Is there some clarity in thinking this way? Is there merit in believing this pragmatism trumps the kleptocracy of the state? Pragmatism in knowing, but not saying, that it is in nobody's interest to change the system, but instead replacing the powerbrokers in the hopes of maintaining some kind of social and political equilibrium?
Some Malaysiakini readers have emailed me and expressed simpatico with my disappointment with the opposition. I had to tell them that I got everything I wanted from the opposition. I wanted the opposition to stop waffling and name the old maverick their prime minister. I wanted the opposition to stop negotiating with PAS. I wanted the opposition to pay attention to the Indian vote. Yup, it’s all there.
Anything to “win” a two-party system, which people like Kua Kia Soong, the good folks at Parti Sosialis Malaysia (PSM), the UndiRosak kids, and numerous truly independent political outliers remind us that it means squat if there is no commitment to anything that would separate the ruling coalition from the one that replaces it.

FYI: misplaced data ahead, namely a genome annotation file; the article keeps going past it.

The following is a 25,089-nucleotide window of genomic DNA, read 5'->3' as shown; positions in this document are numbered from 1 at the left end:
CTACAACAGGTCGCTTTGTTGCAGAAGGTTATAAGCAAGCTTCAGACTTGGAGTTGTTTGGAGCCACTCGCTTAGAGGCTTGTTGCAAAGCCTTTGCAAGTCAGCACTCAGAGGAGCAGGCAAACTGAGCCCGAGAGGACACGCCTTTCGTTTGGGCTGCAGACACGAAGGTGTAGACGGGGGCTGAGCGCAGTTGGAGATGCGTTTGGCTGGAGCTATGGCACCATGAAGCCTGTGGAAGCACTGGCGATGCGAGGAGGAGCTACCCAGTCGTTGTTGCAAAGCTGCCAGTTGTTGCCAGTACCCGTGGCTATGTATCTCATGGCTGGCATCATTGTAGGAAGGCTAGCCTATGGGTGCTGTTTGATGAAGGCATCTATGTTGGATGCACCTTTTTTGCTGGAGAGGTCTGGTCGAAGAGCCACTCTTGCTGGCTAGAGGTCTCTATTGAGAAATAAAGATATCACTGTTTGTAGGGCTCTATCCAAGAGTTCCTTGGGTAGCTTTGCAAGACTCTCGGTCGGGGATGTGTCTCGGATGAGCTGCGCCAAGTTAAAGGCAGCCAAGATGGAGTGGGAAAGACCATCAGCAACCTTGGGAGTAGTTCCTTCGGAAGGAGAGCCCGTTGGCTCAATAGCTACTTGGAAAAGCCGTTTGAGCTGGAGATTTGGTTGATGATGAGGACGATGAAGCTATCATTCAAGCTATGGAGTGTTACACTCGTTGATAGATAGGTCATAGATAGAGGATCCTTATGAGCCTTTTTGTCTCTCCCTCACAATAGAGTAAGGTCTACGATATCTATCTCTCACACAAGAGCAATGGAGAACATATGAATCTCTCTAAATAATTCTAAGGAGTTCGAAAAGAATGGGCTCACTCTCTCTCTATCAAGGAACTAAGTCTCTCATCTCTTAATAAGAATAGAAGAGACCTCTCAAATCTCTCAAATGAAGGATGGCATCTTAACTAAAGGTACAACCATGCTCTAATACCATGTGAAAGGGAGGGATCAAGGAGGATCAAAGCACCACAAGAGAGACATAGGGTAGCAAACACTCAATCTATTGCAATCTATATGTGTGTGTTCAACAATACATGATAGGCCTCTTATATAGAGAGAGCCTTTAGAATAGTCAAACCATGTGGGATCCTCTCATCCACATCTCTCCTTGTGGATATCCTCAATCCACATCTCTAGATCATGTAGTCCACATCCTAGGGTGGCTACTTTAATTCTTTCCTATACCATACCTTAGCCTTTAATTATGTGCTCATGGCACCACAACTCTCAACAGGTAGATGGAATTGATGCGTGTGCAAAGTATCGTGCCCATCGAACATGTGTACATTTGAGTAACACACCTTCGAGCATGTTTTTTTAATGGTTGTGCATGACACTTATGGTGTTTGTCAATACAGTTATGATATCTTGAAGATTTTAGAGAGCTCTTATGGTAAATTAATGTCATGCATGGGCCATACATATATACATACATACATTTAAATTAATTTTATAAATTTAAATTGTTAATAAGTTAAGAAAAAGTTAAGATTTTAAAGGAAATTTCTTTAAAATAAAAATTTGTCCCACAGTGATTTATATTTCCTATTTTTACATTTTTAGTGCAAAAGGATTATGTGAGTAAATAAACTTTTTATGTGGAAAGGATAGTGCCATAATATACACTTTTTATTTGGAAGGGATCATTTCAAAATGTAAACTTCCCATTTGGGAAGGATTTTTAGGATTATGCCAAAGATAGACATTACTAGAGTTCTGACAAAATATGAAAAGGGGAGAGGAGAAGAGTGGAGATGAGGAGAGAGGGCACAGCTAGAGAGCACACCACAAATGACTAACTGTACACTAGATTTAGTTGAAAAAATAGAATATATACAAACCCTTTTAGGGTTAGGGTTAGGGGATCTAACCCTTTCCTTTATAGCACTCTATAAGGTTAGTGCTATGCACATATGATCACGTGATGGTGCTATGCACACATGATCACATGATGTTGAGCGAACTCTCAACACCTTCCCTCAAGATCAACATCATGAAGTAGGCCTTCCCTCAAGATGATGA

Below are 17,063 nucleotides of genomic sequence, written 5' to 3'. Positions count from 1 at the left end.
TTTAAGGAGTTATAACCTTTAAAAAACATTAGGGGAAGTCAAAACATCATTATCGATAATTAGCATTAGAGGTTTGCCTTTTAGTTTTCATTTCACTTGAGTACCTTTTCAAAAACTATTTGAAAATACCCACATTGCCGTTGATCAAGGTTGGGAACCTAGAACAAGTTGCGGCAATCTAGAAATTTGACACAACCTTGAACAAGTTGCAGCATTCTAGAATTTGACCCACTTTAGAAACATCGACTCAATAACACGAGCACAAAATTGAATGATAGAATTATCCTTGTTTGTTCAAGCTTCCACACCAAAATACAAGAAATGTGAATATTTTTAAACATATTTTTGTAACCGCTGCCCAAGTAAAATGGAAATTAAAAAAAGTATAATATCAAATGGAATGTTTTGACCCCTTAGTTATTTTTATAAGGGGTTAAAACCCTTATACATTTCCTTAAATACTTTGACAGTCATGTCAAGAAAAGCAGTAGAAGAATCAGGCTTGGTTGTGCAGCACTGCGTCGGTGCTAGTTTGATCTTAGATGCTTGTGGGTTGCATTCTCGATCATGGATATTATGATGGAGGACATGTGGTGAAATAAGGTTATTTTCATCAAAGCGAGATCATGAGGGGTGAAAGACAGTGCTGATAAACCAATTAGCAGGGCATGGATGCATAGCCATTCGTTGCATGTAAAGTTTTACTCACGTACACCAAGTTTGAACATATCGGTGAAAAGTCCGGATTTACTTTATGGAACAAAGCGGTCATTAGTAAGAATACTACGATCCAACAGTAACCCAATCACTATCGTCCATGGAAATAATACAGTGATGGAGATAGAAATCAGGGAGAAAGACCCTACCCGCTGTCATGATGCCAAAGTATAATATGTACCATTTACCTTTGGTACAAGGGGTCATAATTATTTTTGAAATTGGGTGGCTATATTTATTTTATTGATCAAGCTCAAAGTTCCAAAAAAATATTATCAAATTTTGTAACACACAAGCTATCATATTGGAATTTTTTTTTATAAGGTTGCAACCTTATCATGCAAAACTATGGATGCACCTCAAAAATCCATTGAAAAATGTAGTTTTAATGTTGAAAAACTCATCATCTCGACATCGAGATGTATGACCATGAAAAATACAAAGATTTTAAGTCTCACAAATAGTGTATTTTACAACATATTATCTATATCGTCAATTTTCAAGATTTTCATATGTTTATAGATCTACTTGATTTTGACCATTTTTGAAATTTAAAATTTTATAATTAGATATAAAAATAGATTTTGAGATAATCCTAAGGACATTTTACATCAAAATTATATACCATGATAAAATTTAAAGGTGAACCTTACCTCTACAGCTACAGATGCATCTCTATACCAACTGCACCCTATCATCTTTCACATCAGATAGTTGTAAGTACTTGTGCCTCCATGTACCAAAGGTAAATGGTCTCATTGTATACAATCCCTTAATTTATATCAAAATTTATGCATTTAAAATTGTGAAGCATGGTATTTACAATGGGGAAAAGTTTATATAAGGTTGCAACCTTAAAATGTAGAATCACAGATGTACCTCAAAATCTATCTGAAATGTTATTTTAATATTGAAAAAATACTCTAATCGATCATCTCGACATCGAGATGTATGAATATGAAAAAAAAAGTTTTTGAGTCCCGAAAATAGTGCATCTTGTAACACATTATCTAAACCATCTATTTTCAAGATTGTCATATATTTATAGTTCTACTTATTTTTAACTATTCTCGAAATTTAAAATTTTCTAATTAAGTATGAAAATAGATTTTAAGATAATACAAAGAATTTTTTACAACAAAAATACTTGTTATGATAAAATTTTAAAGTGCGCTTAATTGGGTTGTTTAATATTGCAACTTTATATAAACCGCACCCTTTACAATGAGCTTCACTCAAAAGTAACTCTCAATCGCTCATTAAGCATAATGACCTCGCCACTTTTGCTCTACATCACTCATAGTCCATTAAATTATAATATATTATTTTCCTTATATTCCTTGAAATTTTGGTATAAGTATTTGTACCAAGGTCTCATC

I watched a BBC HardTalk episode where Stephen Sackur interviewed the writer Mohsin Hamid, and when pressed why he was still optimistic, he said (and I am paraphrasing here) that societies change because of the younger generation. When old men die, so do their ideas that have held sway for far too long. I sincerely hope this happens in Malaysia.
When it comes to our political system – and make no mistake, this system is ‘ketuanan Melayu’ – there are no victims, only volunteers.
S THAYAPARAN is Commander (Rtd) of the Royal Malaysian Navy.
The views expressed here are those of the author/contributor and do not necessarily represent the views of Malaysiakini.